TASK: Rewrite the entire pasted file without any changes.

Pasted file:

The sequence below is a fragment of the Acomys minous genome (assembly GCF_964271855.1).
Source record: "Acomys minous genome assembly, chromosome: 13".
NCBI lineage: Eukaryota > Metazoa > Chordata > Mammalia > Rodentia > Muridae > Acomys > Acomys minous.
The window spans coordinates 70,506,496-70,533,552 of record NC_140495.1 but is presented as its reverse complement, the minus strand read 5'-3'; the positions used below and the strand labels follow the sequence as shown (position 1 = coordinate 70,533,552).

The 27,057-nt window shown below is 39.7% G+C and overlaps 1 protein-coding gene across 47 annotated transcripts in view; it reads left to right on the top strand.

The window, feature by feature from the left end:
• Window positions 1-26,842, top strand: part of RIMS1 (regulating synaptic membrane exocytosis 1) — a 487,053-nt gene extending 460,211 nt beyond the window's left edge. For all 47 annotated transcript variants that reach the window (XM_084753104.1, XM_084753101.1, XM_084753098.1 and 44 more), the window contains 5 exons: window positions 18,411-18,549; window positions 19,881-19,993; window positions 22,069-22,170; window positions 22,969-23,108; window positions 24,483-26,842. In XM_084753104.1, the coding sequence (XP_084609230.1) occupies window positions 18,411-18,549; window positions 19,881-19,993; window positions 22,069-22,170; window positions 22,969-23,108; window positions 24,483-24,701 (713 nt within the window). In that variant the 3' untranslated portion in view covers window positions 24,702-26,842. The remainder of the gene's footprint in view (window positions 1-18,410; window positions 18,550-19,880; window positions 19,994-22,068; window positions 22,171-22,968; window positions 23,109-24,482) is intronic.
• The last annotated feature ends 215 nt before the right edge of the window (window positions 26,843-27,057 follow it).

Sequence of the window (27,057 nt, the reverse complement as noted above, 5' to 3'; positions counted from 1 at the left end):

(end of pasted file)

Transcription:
The sequence below is a fragment of the Acomys minous genome (assembly GCF_964271855.1).
Source record: "Acomys minous genome assembly, chromosome: 13".
NCBI lineage: Eukaryota > Metazoa > Chordata > Mammalia > Rodentia > Muridae > Acomys > Acomys minous.
The window spans coordinates 70,506,496-70,533,552 of record NC_140495.1 but is presented as its reverse complement, the minus strand read 5'-3'; the positions used below and the strand labels follow the sequence as shown (position 1 = coordinate 70,533,552).

The 27,057-nt window shown below is 39.7% G+C and overlaps 1 protein-coding gene across 47 annotated transcripts in view; it reads left to right on the top strand.

The window, feature by feature from the left end:
• Window positions 1-26,842, top strand: part of RIMS1 (regulating synaptic membrane exocytosis 1) — a 487,053-nt gene extending 460,211 nt beyond the window's left edge. For all 47 annotated transcript variants that reach the window (XM_084753104.1, XM_084753101.1, XM_084753098.1 and 44 more), the window contains 5 exons: window positions 18,411-18,549; window positions 19,881-19,993; window positions 22,069-22,170; window positions 22,969-23,108; window positions 24,483-26,842. In XM_084753104.1, the coding sequence (XP_084609230.1) occupies window positions 18,411-18,549; window positions 19,881-19,993; window positions 22,069-22,170; window positions 22,969-23,108; window positions 24,483-24,701 (713 nt within the window). In that variant the 3' untranslated portion in view covers window positions 24,702-26,842. The remainder of the gene's footprint in view (window positions 1-18,410; window positions 18,550-19,880; window positions 19,994-22,068; window positions 22,171-22,968; window positions 23,109-24,482) is intronic.
• The last annotated feature ends 215 nt before the right edge of the window (window positions 26,843-27,057 follow it).

Sequence of the window (27,057 nt, the reverse complement as noted above, 5' to 3'; positions counted from 1 at the left end):